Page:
I’m late in posting my weekly CEiMB recipe because, quite frankly, I was hesitant to make it. For one thing, I was less than impressed with the last chicken salad we made. Also, I didn’t know if I would like curry powder, even though I recently discovered a love of Indian food.

I reconsidered, though, after reading through the recipe and realizing that it is not that different from my standard chicken salad. It is basically the same, except substituting almonds for walnuts and adding both curry powder and cilantro. Plus, I have heard about the popularity of curried chicken salad and even saw an episode of Barefoot Contessa where Ina Garten prepared it, so I gave it a try.

On a side note, I LOVE Ina Garten’s food. I think her show is a little very unrealistic and it drives me a little crazy (seriously, who entertains that much and has that many male friends?), yet I watch it daily and have prepared her food on many occasions.

Back to CEiMB: this week we were hosted by Sarah of Sarah’s Kitchen Adventures. To see the recipe, click here or visit Sarah’s blog.

curried chicken salad 1

I skipped the first part of the recipe, which called for poaching the chicken in chicken broth. I just pulled some frozen chicken breasts out and boiled them in water. I also did not toast the sliced almonds, but that was only because I forgot to do it!

Overall, I was pleased with the result of this recipe. The curry powder was not overwhelming but added a spicy warmth to the salad. I also liked the cilantro in the recipe because it made the chicken salad taste very fresh. I think this may be a permanent addition to my chicken salad, curried or not.

I ate the chicken salad as pictured, over greens, but I think it would be much more filling as a traditional sandwich. I also liked Sarah’s suggestion to serve it with pita chips, which I may try with the leftovers.

Thank you, Sarah, for a great CEiMB pick!

Tuesday, February 2, 2010

My Favorite Chili

chili 1

I thought this would be an appropriate recipe to go with the weather we have had in North Carolina lately – it started last Friday night with heavy snow and low temperatures and continued today with freezing rain that fell on top of the still icy roads. I have been out of work for the past two days and haven’t even started my car since last Friday afternoon. Since I’m someone who really likes to get out of the house, you know that is some pretty bad weather.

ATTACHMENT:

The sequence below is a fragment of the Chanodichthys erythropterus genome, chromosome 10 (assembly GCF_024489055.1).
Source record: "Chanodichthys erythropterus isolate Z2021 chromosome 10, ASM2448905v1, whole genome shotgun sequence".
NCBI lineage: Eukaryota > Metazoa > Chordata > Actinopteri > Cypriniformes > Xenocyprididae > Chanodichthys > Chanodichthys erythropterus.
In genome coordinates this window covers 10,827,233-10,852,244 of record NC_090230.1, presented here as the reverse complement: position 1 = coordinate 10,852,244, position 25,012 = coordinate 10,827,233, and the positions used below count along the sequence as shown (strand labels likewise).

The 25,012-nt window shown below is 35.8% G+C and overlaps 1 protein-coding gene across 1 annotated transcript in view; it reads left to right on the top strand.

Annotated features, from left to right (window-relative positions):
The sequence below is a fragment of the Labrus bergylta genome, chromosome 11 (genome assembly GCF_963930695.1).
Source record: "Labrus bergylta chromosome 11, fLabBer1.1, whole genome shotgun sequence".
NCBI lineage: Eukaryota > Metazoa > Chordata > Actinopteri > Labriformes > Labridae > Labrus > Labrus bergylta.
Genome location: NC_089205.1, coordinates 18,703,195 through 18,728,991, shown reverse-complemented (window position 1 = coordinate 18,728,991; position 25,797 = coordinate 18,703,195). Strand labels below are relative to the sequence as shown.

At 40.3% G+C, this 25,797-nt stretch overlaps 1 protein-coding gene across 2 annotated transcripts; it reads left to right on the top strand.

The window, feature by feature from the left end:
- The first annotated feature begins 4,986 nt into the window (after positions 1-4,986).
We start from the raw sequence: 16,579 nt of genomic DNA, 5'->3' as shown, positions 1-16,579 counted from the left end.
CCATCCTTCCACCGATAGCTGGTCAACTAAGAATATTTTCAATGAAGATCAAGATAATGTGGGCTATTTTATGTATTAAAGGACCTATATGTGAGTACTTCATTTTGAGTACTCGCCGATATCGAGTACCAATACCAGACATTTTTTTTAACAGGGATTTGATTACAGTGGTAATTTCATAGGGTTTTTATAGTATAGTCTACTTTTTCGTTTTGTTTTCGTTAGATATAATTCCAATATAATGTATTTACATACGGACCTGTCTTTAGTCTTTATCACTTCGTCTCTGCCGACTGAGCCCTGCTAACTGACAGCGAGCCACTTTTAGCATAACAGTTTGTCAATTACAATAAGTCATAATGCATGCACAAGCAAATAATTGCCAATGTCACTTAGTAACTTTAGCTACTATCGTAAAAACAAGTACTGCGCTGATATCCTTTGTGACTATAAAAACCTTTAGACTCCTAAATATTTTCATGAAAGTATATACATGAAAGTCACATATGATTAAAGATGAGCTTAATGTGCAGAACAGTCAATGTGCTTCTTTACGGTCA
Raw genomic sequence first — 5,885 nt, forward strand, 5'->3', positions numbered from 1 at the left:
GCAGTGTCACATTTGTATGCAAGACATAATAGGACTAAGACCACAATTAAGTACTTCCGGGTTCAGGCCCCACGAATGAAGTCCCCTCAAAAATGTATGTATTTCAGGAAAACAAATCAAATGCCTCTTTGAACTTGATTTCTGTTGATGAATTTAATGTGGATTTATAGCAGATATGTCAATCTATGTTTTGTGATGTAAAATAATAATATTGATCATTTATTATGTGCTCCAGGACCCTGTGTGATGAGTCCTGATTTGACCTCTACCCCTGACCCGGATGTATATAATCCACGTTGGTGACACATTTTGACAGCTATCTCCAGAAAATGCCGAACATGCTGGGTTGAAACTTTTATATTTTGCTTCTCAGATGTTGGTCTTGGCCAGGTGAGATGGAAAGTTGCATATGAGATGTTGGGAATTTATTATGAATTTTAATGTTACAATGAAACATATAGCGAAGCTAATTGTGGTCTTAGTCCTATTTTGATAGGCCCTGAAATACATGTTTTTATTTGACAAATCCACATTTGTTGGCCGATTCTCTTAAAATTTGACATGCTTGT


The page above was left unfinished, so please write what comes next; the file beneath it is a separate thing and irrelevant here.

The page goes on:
Tomorrow I have to go back to work (although the students will still be out), and I pulled some of this chili out of the freezer to take with me for lunch. Usually when I make this chili, it will yield two large servings for Scott and I to enjoy for dinner and three smaller portioned lunches for me to take to work.

When it comes to chili, for a long time I did not have a consistent recipe. It was something that I would play around with and had a different result every time. A few months ago, however, I made the best batch to date and immediately wrote the recipe down. Since that day, it has been my go-to recipe.

My Favorite Chili

- 1 T. olive oil
- 1 lb. lean ground beef
- 1 large onion, diced
- 2 cloves garlic, minced
- 2 T. chili powder
- 1 T. hot Mexican chili powder
- 1 t. black pepper
- 1 t. salt
- 1 12 oz. beer (I use Blue Moon.)
- 2 15 oz. cans chili beans (I use one mild, one medium.)
- 1 15 oz. can crushed tomatoes

beans beer



Brown the beef, onion, and garlic in the olive oil over medium high heat and then drain:

chili 2

Then add in the seasonings and stir until fragrant:

chili 3

Pour in the beer, let it come to a boil, then reduce heat and simmer until the liquid is reduced by half:

chili 4

chili 5

Add in the beans and tomatoes and let simmer for at least 30 minutes so the flavors can combine:

chili 6

Serve plain or with toppings (I like diced red onion and cheddar cheese).


Friday, January 29, 2010

CEiMB: Emerald Stir-Fry with Beef


Hi everyone! First of all, thank you to everyone for the sweet comments on my Foodbuzz 24, 24, 24 post. I appreciate the feedback!

I’m really trying to get back on track with cooking and posting for CEiMB. I skipped last week for two reasons: 1) I was getting ready for my cooking party, and 2) I knew Scott wouldn’t eat the Five Layer Mexican Dip and I didn’t want a whole pan of it tempting me over the weekend. Looking back, I could have made it for dinner for my friends since we also had tacos. As the infamous “they” say, hindsight is 20/20.